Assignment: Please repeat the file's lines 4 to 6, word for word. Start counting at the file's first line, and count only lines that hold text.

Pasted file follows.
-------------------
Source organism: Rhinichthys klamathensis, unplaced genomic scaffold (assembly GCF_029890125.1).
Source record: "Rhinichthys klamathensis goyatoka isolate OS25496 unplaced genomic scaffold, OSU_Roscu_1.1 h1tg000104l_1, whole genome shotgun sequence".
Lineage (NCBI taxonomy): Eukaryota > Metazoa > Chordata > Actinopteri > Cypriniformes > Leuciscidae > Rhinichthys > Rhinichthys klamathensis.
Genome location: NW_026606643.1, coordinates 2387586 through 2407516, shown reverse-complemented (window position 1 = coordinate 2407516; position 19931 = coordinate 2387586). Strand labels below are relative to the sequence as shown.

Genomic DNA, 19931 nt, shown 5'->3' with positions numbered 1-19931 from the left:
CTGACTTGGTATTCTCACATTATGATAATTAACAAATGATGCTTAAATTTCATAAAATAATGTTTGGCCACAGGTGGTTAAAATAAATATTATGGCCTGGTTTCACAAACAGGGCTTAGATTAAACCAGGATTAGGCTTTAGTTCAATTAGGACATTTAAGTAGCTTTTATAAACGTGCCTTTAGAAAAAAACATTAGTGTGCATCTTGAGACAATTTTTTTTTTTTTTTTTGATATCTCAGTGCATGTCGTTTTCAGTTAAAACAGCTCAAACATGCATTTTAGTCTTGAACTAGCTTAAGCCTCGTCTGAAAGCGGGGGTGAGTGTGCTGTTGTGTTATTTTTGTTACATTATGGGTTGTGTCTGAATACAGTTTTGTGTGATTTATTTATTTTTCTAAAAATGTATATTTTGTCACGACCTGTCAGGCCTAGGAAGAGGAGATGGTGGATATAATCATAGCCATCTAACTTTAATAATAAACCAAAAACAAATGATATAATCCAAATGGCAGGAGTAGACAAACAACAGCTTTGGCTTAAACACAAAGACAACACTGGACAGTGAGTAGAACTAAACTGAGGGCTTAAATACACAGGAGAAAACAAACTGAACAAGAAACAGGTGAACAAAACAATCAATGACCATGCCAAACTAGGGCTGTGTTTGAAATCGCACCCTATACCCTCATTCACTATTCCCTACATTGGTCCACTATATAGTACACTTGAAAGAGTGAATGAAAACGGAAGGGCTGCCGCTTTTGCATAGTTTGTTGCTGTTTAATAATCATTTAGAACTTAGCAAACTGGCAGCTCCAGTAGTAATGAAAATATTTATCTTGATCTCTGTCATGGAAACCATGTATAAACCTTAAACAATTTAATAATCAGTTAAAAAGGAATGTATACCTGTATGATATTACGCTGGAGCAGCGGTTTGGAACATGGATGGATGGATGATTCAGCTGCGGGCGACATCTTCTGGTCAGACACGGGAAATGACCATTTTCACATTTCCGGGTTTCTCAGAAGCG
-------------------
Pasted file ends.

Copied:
Genome location: NW_026606643.1, coordinates 2387586 through 2407516, shown reverse-complemented (window position 1 = coordinate 2407516; position 19931 = coordinate 2387586). Strand labels below are relative to the sequence as shown.

Genomic DNA, 19931 nt, shown 5'->3' with positions numbered 1-19931 from the left:
CTGACTTGGTATTCTCACATTATGATAATTAACAAATGATGCTTAAATTTCATAAAATAATGTTTGGCCACAGGTGGTTAAAATAAATATTATGGCCTGGTTTCACAAACAGGGCTTAGATTAAACCAGGATTAGGCTTTAGTTCAATTAGGACATTTAAGTAGCTTTTATAAACGTGCCTTTAGAAAAAAACATTAGTGTGCATCTTGAGACAATTTTTTTTTTTTTTTTTGATATCTCAGTGCATGTCGTTTTCAGTTAAAACAGCTCAAACATGCATTTTAGTCTTGAACTAGCTTAAGCCTCGTCTGAAAGCGGGGGTGAGTGTGCTGTTGTGTTATTTTTGTTACATTATGGGTTGTGTCTGAATACAGTTTTGTGTGATTTATTTATTTTTCTAAAAATGTATATTTTGTCACGACCTGTCAGGCCTAGGAAGAGGAGATGGTGGATATAATCATAGCCATCTAACTTTAATAATAAACCAAAAACAAATGATATAATCCAAATGGCAGGAGTAGACAAACAACAGCTTTGGCTTAAACACAAAGACAACACTGGACAGTGAGTAGAACTAAACTGAGGGCTTAAATACACAGGAGAAAACAAACTGAACAAGAAACAGGTGAACAAAACAATCAATGACCATGCCAAACTAGGGCTGTGTTTGAAATCGCACCCTATACCCTCATTCACTATTCCCTACATTGGTCCACTATATAGTACACTTGAAAGAGTGAATGAAAACGGAAGGGCTGCCGCTTTTGCATAGTTTGTTGCTGTTTAATAATCATTTAGAACTTAGCAAACTGGCAGCTCCAGTAGTAATGAAAATATTTATCTTGATCTCTGTCATGGAAACCATGTATAAACCTTAAACAATTTAATAATCAGTTAAAAAGGAATGTATACCTGTATGATATTACGCTGGAGCAGCGGTTTGGAACATGGATGGATGGATGATTCAGCTGCGGGCGACATCTTCTGGTCAGACACGGGAAATGACCATTTTCACATTTCCGGGTTTCTCAGAAGCG